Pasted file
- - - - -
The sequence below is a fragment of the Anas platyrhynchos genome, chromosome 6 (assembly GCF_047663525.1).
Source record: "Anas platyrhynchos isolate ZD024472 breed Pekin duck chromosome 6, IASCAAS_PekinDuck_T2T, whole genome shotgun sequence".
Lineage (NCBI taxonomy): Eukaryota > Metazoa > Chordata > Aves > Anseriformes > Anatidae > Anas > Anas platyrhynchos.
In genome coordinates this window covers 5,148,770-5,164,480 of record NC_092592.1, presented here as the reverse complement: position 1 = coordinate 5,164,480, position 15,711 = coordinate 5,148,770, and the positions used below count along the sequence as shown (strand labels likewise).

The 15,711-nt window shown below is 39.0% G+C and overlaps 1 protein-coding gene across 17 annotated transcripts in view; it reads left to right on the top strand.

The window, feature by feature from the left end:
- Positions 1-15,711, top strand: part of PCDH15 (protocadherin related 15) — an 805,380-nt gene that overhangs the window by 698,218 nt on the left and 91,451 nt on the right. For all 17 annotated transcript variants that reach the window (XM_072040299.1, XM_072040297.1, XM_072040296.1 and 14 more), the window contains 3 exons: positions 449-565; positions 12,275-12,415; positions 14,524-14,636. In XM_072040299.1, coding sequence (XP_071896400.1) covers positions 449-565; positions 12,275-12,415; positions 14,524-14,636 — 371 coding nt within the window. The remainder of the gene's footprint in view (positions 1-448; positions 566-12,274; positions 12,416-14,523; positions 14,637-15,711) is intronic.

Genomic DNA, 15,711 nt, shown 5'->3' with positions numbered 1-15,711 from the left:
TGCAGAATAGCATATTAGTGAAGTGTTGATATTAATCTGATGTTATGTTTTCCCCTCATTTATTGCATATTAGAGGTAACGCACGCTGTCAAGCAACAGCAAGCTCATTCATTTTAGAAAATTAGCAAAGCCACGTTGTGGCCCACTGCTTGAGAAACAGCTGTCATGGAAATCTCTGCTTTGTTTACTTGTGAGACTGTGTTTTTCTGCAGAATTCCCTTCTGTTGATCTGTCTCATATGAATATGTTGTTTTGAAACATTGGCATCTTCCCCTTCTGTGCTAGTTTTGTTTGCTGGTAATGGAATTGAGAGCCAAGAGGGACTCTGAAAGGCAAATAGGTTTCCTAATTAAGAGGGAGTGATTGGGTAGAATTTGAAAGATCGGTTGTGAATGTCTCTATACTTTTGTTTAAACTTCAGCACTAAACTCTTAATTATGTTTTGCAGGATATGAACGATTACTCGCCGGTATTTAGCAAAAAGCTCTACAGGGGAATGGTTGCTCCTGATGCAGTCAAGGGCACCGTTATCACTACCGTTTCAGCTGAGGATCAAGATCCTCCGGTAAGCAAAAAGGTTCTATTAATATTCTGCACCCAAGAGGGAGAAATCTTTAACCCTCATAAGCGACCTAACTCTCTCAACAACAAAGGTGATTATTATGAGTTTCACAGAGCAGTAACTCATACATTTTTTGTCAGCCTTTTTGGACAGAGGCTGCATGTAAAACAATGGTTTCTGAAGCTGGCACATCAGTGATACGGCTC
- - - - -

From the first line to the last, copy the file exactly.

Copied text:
The sequence below is a fragment of the Anas platyrhynchos genome, chromosome 6 (assembly GCF_047663525.1).
Source record: "Anas platyrhynchos isolate ZD024472 breed Pekin duck chromosome 6, IASCAAS_PekinDuck_T2T, whole genome shotgun sequence".
Lineage (NCBI taxonomy): Eukaryota > Metazoa > Chordata > Aves > Anseriformes > Anatidae > Anas > Anas platyrhynchos.
In genome coordinates this window covers 5,148,770-5,164,480 of record NC_092592.1, presented here as the reverse complement: position 1 = coordinate 5,164,480, position 15,711 = coordinate 5,148,770, and the positions used below count along the sequence as shown (strand labels likewise).

The 15,711-nt window shown below is 39.0% G+C and overlaps 1 protein-coding gene across 17 annotated transcripts in view; it reads left to right on the top strand.

The window, feature by feature from the left end:
- Positions 1-15,711, top strand: part of PCDH15 (protocadherin related 15) — an 805,380-nt gene that overhangs the window by 698,218 nt on the left and 91,451 nt on the right. For all 17 annotated transcript variants that reach the window (XM_072040299.1, XM_072040297.1, XM_072040296.1 and 14 more), the window contains 3 exons: positions 449-565; positions 12,275-12,415; positions 14,524-14,636. In XM_072040299.1, coding sequence (XP_071896400.1) covers positions 449-565; positions 12,275-12,415; positions 14,524-14,636 — 371 coding nt within the window. The remainder of the gene's footprint in view (positions 1-448; positions 566-12,274; positions 12,416-14,523; positions 14,637-15,711) is intronic.

Genomic DNA, 15,711 nt, shown 5'->3' with positions numbered 1-15,711 from the left:
TGCAGAATAGCATATTAGTGAAGTGTTGATATTAATCTGATGTTATGTTTTCCCCTCATTTATTGCATATTAGAGGTAACGCACGCTGTCAAGCAACAGCAAGCTCATTCATTTTAGAAAATTAGCAAAGCCACGTTGTGGCCCACTGCTTGAGAAACAGCTGTCATGGAAATCTCTGCTTTGTTTACTTGTGAGACTGTGTTTTTCTGCAGAATTCCCTTCTGTTGATCTGTCTCATATGAATATGTTGTTTTGAAACATTGGCATCTTCCCCTTCTGTGCTAGTTTTGTTTGCTGGTAATGGAATTGAGAGCCAAGAGGGACTCTGAAAGGCAAATAGGTTTCCTAATTAAGAGGGAGTGATTGGGTAGAATTTGAAAGATCGGTTGTGAATGTCTCTATACTTTTGTTTAAACTTCAGCACTAAACTCTTAATTATGTTTTGCAGGATATGAACGATTACTCGCCGGTATTTAGCAAAAAGCTCTACAGGGGAATGGTTGCTCCTGATGCAGTCAAGGGCACCGTTATCACTACCGTTTCAGCTGAGGATCAAGATCCTCCGGTAAGCAAAAAGGTTCTATTAATATTCTGCACCCAAGAGGGAGAAATCTTTAACCCTCATAAGCGACCTAACTCTCTCAACAACAAAGGTGATTATTATGAGTTTCACAGAGCAGTAACTCATACATTTTTTGTCAGCCTTTTTGGACAGAGGCTGCATGTAAAACAATGGTTTCTGAAGCTGGCACATCAGTGATACGGCTC